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Subordination, subjugation, subaltern, literally ‘under the earth,’ racialized populations are buried people. But there is a lot happening underground. Not only coffins, but seeds, roots and rhizomes. And maybe even tunnels and other lines of flight to new worlds, where alternative forms of kinship have room to grow and to nourish other life forms and ways of living. –Ruha Benjamin (2018), cited in Counterpoints (AEMP 2021: 393).
nderground. At the edges. With a view from the often-dismissed corners of urban life. These are the beautiful and fertile places in which the Counterpoints atlas lives and does its best work. A work of art, of deeply-educational cartography, and an archive of stories and feelings of a particularly turbulent time in a perpetually turbulent place, Counterpoints models the rhizomic work of an underground that remains awake and alert. It offers a window into the possibility of afterlives that are informed and nurtured by a deep knowledge of historical struggles. Counterpoints showcases a world in which resistance is not just a reaction, but where it is central in the formation of cultural and political life, both the surprising and the everyday. In essence, Counterpoints offers a map for the afterlives of resistance.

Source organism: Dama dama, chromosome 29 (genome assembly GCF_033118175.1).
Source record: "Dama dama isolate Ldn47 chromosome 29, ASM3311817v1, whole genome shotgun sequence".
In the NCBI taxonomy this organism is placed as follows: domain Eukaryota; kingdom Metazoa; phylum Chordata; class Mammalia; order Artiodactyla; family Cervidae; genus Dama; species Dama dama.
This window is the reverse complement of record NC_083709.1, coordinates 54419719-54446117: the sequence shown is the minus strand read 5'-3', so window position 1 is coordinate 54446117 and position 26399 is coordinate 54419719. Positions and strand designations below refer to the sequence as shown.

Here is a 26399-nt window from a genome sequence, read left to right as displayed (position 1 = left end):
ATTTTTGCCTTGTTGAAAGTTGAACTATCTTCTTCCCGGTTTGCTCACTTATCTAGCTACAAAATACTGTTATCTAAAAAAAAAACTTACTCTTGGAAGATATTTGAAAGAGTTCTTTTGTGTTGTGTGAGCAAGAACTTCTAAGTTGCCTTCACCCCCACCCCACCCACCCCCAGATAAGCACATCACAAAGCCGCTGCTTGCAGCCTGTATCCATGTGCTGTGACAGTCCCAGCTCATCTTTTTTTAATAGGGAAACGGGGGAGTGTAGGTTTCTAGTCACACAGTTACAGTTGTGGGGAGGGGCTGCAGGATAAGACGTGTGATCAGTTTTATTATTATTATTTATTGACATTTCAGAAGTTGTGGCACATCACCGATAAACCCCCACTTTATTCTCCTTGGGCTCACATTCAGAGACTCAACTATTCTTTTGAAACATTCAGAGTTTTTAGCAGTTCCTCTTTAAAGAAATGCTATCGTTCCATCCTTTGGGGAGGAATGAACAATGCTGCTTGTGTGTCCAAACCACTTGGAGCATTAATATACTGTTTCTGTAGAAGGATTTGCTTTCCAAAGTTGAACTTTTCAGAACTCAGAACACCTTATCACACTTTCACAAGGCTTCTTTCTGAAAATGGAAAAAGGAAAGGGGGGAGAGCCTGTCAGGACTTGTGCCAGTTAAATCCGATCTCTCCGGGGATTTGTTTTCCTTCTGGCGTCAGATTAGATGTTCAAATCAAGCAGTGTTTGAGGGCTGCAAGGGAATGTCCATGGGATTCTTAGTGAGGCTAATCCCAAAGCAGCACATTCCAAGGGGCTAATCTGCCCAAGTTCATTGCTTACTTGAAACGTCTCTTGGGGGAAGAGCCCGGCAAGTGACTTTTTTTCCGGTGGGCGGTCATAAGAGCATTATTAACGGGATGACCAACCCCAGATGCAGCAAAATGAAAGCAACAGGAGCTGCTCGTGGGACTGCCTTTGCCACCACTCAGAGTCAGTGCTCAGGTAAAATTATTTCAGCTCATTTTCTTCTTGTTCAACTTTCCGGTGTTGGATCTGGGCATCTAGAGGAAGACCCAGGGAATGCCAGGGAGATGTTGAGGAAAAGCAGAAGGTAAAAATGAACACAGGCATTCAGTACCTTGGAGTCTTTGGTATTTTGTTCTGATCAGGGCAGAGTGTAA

What does such a map look like? It can be, as the book’s collectively-written introduction suggests, an “archive of resistance” (p. xxiv), which in this case includes art and poetry alongside deep data dives and cartographic experiments. Together these reveal that the burden of urban displacement in the reportedly-progressive Bay Area continues to fall disproportionately on the Black and Brown working class, in much the same pattern as in cities across the country with less progressive reputations. At the same time, the atlas reveals the continual agitation in the underground, where people who are marginalized by the dialectics of urban development insist on their humanity and persist in their demands for the right to stay.